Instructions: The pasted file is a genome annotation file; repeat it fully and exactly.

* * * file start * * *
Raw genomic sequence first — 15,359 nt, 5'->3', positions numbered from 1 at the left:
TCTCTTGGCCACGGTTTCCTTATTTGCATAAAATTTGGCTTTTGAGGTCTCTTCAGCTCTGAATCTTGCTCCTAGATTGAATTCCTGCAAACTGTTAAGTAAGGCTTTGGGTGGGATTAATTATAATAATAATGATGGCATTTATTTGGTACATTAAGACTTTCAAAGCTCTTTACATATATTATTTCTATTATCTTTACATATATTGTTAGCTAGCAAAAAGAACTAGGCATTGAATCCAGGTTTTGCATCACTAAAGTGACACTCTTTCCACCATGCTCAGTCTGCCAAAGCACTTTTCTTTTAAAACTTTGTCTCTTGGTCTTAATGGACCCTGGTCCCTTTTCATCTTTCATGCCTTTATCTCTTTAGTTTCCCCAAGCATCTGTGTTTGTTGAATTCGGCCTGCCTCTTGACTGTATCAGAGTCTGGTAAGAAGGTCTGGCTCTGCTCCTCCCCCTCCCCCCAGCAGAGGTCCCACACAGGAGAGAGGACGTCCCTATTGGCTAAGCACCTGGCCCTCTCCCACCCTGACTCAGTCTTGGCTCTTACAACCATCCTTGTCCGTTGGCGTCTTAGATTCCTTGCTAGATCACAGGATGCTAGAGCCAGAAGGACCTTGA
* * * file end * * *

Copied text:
Raw genomic sequence first — 15,359 nt, 5'->3', positions numbered from 1 at the left:
TCTCTTGGCCACGGTTTCCTTATTTGCATAAAATTTGGCTTTTGAGGTCTCTTCAGCTCTGAATCTTGCTCCTAGATTGAATTCCTGCAAACTGTTAAGTAAGGCTTTGGGTGGGATTAATTATAATAATAATGATGGCATTTATTTGGTACATTAAGACTTTCAAAGCTCTTTACATATATTATTTCTATTATCTTTACATATATTGTTAGCTAGCAAAAAGAACTAGGCATTGAATCCAGGTTTTGCATCACTAAAGTGACACTCTTTCCACCATGCTCAGTCTGCCAAAGCACTTTTCTTTTAAAACTTTGTCTCTTGGTCTTAATGGACCCTGGTCCCTTTTCATCTTTCATGCCTTTATCTCTTTAGTTTCCCCAAGCATCTGTGTTTGTTGAATTCGGCCTGCCTCTTGACTGTATCAGAGTCTGGTAAGAAGGTCTGGCTCTGCTCCTCCCCCTCCCCCCAGCAGAGGTCCCACACAGGAGAGAGGACGTCCCTATTGGCTAAGCACCTGGCCCTCTCCCACCCTGACTCAGTCTTGGCTCTTACAACCATCCTTGTCCGTTGGCGTCTTAGATTCCTTGCTAGATCACAGGATGCTAGAGCCAGAAGGACCTTGA